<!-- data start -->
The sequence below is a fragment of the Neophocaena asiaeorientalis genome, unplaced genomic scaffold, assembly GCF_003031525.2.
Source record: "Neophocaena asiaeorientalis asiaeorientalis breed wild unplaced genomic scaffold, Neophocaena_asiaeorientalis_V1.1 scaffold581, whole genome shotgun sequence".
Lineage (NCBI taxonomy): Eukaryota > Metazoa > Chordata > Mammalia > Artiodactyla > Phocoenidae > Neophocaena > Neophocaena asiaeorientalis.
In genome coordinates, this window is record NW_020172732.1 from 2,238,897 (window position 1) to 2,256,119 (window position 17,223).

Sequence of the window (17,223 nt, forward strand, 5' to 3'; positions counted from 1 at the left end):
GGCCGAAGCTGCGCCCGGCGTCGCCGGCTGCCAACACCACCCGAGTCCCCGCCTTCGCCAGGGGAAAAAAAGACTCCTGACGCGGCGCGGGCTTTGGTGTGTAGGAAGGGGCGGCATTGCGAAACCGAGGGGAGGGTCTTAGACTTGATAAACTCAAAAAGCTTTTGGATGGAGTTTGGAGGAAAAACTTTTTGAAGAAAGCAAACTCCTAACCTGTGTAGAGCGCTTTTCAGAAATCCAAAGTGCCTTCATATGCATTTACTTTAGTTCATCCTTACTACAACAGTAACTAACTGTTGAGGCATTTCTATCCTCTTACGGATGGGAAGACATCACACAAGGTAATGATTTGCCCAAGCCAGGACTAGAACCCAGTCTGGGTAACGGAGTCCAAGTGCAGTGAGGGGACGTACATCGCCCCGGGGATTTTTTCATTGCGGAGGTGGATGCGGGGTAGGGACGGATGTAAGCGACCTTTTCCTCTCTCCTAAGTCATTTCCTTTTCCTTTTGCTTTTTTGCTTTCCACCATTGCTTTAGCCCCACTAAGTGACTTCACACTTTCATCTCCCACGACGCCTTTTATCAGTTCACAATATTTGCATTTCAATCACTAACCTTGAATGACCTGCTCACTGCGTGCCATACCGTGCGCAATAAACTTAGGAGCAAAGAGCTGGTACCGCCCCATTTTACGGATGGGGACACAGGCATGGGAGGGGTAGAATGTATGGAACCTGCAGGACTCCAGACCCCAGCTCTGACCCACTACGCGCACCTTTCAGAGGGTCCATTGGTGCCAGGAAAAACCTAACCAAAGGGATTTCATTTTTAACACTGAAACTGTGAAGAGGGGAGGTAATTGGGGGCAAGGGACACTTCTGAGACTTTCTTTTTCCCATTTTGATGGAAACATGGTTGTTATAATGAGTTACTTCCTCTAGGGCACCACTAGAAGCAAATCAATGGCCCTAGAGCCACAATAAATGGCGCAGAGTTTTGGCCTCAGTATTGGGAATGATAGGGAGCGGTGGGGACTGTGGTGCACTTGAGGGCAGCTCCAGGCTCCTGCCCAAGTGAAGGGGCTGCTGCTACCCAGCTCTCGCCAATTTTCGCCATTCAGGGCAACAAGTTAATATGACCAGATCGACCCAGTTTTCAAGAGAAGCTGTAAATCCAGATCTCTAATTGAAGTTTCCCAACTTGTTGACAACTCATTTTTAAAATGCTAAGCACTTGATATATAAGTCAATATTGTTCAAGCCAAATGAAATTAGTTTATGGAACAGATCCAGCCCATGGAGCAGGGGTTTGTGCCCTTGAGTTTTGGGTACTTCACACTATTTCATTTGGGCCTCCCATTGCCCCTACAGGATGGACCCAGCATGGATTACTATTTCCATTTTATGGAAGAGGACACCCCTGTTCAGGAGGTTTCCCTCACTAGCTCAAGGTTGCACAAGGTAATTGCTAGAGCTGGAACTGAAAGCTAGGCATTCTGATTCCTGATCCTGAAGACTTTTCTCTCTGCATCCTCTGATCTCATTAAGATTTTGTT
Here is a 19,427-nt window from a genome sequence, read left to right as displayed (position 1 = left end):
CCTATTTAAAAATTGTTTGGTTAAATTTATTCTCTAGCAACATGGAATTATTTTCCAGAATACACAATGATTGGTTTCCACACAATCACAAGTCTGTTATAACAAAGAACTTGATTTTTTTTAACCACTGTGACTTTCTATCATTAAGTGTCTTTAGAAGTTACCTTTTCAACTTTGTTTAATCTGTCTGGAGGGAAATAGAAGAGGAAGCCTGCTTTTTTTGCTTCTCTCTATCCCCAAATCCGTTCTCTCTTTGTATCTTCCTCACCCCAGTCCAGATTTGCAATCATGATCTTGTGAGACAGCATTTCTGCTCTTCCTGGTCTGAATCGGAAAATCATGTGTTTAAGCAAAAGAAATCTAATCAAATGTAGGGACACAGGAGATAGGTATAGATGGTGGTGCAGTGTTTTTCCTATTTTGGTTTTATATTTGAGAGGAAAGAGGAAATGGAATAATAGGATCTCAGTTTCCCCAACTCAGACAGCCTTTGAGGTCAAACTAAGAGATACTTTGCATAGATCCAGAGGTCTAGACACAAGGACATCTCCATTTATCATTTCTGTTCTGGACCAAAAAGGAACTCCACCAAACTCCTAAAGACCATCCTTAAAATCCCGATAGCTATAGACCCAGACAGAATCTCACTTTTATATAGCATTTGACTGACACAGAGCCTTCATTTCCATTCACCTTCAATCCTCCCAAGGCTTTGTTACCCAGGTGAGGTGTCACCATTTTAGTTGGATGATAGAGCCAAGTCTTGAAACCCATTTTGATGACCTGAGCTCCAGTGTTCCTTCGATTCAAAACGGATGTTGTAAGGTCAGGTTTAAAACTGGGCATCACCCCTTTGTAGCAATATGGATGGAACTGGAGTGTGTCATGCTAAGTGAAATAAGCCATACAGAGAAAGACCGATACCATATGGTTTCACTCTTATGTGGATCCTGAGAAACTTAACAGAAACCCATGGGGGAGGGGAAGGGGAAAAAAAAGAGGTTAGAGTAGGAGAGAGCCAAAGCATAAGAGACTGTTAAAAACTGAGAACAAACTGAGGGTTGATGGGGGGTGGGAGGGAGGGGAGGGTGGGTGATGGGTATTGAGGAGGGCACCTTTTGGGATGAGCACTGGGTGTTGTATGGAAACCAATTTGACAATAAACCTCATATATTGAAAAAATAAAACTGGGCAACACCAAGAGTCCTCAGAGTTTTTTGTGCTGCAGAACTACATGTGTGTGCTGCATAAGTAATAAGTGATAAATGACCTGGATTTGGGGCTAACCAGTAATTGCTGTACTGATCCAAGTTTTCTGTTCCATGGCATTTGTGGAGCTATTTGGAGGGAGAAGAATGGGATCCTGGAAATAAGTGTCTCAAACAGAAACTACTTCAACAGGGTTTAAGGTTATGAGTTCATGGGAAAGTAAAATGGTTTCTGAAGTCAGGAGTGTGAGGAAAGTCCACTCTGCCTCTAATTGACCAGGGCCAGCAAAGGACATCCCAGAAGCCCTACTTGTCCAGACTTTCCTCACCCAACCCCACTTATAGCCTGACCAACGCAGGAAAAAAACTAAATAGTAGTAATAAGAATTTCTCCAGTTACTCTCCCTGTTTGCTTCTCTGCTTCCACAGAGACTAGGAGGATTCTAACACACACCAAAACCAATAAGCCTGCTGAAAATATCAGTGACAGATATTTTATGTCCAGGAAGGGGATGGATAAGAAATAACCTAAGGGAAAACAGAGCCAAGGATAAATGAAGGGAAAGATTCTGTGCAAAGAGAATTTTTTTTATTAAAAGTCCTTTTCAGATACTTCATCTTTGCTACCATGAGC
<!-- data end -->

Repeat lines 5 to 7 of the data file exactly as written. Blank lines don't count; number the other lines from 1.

Sequence of the window (17,223 nt, forward strand, 5' to 3'; positions counted from 1 at the left end):
GGCCGAAGCTGCGCCCGGCGTCGCCGGCTGCCAACACCACCCGAGTCCCCGCCTTCGCCAGGGGAAAAAAAGACTCCTGACGCGGCGCGGGCTTTGGTGTGTAGGAAGGGGCGGCATTGCGAAACCGAGGGGAGGGTCTTAGACTTGATAAACTCAAAAAGCTTTTGGATGGAGTTTGGAGGAAAAACTTTTTGAAGAAAGCAAACTCCTAACCTGTGTAGAGCGCTTTTCAGAAATCCAAAGTGCCTTCATATGCATTTACTTTAGTTCATCCTTACTACAACAGTAACTAACTGTTGAGGCATTTCTATCCTCTTACGGATGGGAAGACATCACACAAGGTAATGATTTGCCCAAGCCAGGACTAGAACCCAGTCTGGGTAACGGAGTCCAAGTGCAGTGAGGGGACGTACATCGCCCCGGGGATTTTTTCATTGCGGAGGTGGATGCGGGGTAGGGACGGATGTAAGCGACCTTTTCCTCTCTCCTAAGTCATTTCCTTTTCCTTTTGCTTTTTTGCTTTCCACCATTGCTTTAGCCCCACTAAGTGACTTCACACTTTCATCTCCCACGACGCCTTTTATCAGTTCACAATATTTGCATTTCAATCACTAACCTTGAATGACCTGCTCACTGCGTGCCATACCGTGCGCAATAAACTTAGGAGCAAAGAGCTGGTACCGCCCCATTTTACGGATGGGGACACAGGCATGGGAGGGGTAGAATGTATGGAACCTGCAGGACTCCAGACCCCAGCTCTGACCCACTACGCGCACCTTTCAGAGGGTCCATTGGTGCCAGGAAAAACCTAACCAAAGGGATTTCATTTTTAACACTGAAACTGTGAAGAGGGGAGGTAATTGGGGGCAAGGGACACTTCTGAGACTTTCTTTTTCCCATTTTGATGGAAACATGGTTGTTATAATGAGTTACTTCCTCTAGGGCACCACTAGAAGCAAATCAATGGCCCTAGAGCCACAATAAATGGCGCAGAGTTTTGGCCTCAGTATTGGGAATGATAGGGAGCGGTGGGGACTGTGGTGCACTTGAGGGCAGCTCCAGGCTCCTGCCCAAGTGAAGGGGCTGCTGCTACCCAGCTCTCGCCAATTTTCGCCATTCAGGGCAACAAGTTAATATGACCAGATCGACCCAGTTTTCAAGAGAAGCTGTAAATCCAGATCTCTAATTGAAGTTTCCCAACTTGTTGACAACTCATTTTTAAAATGCTAAGCACTTGATATATAAGTCAATATTGTTCAAGCCAAATGAAATTAGTTTATGGAACAGATCCAGCCCATGGAGCAGGGGTTTGTGCCCTTGAGTTTTGGGTACTTCACACTATTTCATTTGGGCCTCCCATTGCCCCTACAGGATGGACCCAGCATGGATTACTATTTCCATTTTATGGAAGAGGACACCCCTGTTCAGGAGGTTTCCCTCACTAGCTCAAGGTTGCACAAGGTAATTGCTAGAGCTGGAACTGAAAGCTAGGCATTCTGATTCCTGATCCTGAAGACTTTTCTCTCTGCATCCTCTGATCTCATTAAGATTTTGTT
Here is a 19,427-nt window from a genome sequence, read left to right as displayed (position 1 = left end):